The arguments for and against caffeine have been tossed around for decades. While some romanticize caffeine dependency, others condemn it. "A few years ago, coffee was supposed to be bad for you," recalls Mike Dow, Psy.D., brain health expert and author of Healing the Broken Brain. "That book Skinny Bitch said 'coffee makes your breath smell like ass' and is bad for you." (Skinny Bitch's authors Kim Barnouin and Rory Freedman also said coffee "equals fat cells" and "should not be a part of your daily routine.") So what's the final answer?
Is caffeine really that bad for you?
Good news: According to Dow, the idea that caffeine is unhealthy "could not be further from the truth." There is simply no science proving the caffeine-related horrors that some people claim. Instead, scientists agree that caffeine has multiple benefits on your productivity, performance, and overall health. Keep reading to learn more about the argument for caffeine, according to science.
"The combination of antioxidants in coffee and tea along with a moderate dose of caffeine is neuroprotective," Dow explains."That's why people who have three small cups of coffee a day have significantly less dementia. Bonus: Drink green or black tea or coffee with fish, and if there is mercury in the fish, combining the two will prevent you from digesting about half of the mercury."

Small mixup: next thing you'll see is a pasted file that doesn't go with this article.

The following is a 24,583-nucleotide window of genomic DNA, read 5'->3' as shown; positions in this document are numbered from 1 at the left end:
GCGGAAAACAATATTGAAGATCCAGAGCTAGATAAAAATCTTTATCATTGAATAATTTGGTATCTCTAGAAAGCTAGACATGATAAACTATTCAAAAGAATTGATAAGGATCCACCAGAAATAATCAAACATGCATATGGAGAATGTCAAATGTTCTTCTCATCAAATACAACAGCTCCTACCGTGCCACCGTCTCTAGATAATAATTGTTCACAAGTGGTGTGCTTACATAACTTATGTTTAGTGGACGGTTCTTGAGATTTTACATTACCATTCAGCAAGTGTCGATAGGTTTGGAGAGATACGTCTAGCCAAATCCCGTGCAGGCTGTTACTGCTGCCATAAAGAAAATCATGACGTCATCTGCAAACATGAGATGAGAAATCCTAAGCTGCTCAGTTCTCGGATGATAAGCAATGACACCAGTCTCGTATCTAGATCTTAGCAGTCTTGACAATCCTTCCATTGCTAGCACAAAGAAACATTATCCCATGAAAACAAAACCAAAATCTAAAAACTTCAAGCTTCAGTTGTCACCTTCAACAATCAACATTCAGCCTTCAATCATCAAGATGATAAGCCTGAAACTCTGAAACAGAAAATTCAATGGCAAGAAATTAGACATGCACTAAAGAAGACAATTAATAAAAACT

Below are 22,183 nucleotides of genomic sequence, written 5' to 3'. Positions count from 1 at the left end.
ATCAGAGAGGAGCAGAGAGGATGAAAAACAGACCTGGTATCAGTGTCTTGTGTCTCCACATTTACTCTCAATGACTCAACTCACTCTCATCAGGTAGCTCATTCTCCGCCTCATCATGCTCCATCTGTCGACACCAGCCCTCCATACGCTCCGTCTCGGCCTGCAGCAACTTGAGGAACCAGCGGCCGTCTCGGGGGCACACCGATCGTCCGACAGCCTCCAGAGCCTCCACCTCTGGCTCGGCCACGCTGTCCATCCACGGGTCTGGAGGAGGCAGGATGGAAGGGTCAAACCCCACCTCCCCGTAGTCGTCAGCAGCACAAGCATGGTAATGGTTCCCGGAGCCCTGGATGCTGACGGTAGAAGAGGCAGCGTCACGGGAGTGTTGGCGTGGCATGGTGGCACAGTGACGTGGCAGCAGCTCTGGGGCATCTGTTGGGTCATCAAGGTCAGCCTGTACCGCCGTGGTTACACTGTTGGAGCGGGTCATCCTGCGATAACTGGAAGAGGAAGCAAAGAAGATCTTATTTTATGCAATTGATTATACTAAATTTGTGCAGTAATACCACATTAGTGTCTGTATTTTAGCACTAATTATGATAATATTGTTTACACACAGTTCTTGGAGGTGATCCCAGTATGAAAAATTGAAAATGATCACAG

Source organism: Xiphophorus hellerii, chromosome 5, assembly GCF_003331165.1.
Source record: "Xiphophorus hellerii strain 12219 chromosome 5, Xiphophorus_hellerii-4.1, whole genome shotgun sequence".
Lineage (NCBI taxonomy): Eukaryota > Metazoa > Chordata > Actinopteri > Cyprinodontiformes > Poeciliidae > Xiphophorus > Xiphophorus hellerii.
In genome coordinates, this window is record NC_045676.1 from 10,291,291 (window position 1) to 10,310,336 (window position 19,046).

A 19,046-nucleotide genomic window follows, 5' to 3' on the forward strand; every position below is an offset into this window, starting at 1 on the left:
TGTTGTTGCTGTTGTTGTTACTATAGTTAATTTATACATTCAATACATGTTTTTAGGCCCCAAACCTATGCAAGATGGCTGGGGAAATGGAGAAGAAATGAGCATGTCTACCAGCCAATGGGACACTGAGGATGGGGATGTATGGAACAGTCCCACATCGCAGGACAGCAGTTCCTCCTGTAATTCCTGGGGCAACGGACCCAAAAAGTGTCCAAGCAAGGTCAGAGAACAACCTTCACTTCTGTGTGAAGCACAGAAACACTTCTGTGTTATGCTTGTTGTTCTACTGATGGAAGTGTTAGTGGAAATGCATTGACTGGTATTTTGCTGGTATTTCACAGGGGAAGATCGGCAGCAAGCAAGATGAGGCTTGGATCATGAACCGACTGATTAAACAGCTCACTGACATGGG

As Dow explains, "Caffeine, in moderation and not too late in the day, is one of the most intelligence-promoting compounds." In fact, performing a complex task (like memorizing a phone number or writing a complicated article) with a little caffeine in your system actually helps to improve working memory, which declines as we age. "If we want to keep our edge, it's vital to target working memory, and coffee (or, if you like, black or green tea) can help us to do this," Dow says.
But let's backtrack to the concepts of moderation and timing. Yes, caffeine is healthy for you, but experts recommend no more than three small cups a day. "The right amount of caffeine does improve focus, but too much leads to 'coffee dependency,' where people are irritable without their first cup of coffee," explains New York City osteopathic physician Christopher Calapai, DO. In addition, clinical psychologist Maelisa Hall, Psy.D., does not recommend drinking caffeine after 1 p.m. because the stimulation can disrupt your sleep cycle.
But follow these rules, and you can feel totally confident about your caffeine habit.